Community Restoration – In Your Nose

I’ve previously posted about using probiotics/bioaugmentation as a way to reduce or prevent infection.  At EEID 2013, many talks and posters considered this role of the microbiome.  I’m going to quickly give you an example, and then talk about a really cool discussion topic: using perturbations to cultivate bacterial communities associated with healthy organisms.

Katherine Lemon studies the bacterial communities in the human nose.  (Swag points go to her for a talk entitled “Nose picking for progress: mining for bacterial strains with therapeutic potential.”)  Specifically, she’s interested in Staphylococcus aureus, a bacteria that she calls a “pathobiont.”  S. aureus hangs out in the noses of ~30% of adults, typically not causing any problems, but sometimes it goes rogue and becomes a serious pathogen.  Interestingly, it looks like other bacteria species in the respiratory tract can inhibit S. aureus growth, just like some bacteria inhibit Bd on amphibians.

Your guess about what is going on here is as good as mine. I never said my cartoons make sense.

During her talk, Katherine talked about diseases of “dysbiosis.”  These are diseases that result from something being off in the symbiotic bacterial community.  How can we treat such diseases?  Well, this is a good place for community ecologists to step in, because the question really is: how do we go from our current community (the community associated with a diseased state) to a different community (the community associated with a healthy state)?  The field of restoration ecology may be a particularly good place to start.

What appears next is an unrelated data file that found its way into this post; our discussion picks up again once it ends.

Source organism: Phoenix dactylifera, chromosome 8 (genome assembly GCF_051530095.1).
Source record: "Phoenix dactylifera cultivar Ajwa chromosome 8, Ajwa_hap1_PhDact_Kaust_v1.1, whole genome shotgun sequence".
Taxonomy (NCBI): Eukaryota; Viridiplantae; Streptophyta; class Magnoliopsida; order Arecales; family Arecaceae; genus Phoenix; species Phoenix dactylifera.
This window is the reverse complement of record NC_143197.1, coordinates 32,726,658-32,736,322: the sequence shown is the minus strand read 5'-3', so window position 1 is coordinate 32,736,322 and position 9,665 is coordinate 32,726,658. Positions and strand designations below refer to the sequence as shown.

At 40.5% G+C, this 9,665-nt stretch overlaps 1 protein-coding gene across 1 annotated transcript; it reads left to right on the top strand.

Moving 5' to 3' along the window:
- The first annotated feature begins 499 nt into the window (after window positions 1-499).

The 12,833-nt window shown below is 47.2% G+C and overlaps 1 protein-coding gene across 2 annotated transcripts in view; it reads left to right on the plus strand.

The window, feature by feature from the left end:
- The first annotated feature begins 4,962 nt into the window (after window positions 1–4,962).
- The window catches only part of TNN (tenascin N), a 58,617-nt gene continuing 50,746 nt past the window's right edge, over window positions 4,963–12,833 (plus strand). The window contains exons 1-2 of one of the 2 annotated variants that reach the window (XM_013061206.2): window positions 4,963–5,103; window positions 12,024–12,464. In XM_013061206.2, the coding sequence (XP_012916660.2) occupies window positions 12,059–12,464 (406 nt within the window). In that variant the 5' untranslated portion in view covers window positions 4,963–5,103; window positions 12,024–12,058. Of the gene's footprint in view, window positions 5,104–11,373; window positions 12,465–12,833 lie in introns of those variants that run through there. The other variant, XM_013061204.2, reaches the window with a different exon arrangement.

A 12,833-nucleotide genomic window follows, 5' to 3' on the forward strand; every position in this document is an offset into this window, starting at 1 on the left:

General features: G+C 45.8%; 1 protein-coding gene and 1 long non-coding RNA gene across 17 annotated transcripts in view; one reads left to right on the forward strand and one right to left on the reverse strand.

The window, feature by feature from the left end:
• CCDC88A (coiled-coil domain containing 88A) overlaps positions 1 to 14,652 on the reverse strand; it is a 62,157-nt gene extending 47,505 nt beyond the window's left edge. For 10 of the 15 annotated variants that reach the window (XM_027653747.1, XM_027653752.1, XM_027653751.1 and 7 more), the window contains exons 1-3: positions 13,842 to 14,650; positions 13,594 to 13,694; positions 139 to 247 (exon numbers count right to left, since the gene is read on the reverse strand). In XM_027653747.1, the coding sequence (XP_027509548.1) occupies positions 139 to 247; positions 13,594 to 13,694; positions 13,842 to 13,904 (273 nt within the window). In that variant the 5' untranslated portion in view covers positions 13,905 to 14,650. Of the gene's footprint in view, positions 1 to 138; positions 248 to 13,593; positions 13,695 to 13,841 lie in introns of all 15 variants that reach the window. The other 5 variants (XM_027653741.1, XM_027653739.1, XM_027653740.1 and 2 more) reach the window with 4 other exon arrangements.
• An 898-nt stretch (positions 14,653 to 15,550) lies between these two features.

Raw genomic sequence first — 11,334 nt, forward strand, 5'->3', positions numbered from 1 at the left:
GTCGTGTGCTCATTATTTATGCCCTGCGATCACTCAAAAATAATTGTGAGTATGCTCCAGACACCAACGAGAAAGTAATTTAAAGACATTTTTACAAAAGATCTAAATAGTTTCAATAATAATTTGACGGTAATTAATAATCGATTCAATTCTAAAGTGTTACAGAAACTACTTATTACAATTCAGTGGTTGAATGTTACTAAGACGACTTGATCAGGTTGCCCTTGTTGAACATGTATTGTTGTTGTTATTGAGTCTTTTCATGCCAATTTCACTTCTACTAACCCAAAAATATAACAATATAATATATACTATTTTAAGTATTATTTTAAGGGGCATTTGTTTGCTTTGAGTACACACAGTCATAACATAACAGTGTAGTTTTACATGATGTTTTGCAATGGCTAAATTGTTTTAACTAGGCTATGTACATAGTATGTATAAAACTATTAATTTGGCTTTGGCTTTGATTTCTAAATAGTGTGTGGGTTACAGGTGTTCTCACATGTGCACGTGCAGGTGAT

First, there’s the interesting example of the fecal transplant.  This has been in the news recently, so you’ve probably heard of it.  In short, people with dysbiosis resulting in diarrhea are treated by having feces from someone with a healthy bacterial community “transplanted” into their intestine.  Katherine mentioned something that I hadn’t known about these fecal transplants.  That is, first, the patient is given a laxative, which pretty much totally flushes out the old bacteria community.  I find that really interesting, because in restoration ecology, you don’t typically wipe out the old community and just try to stick the target community in it’s place.

How is treating a disease of dysbiosis like restoring a plant/animal community?  How is it different?  Isn’t this awesome?!

One thought on “Community Restoration – In Your Nose

  1. Pingback: Why infectious disease research needs community ecology | Parasite Ecology

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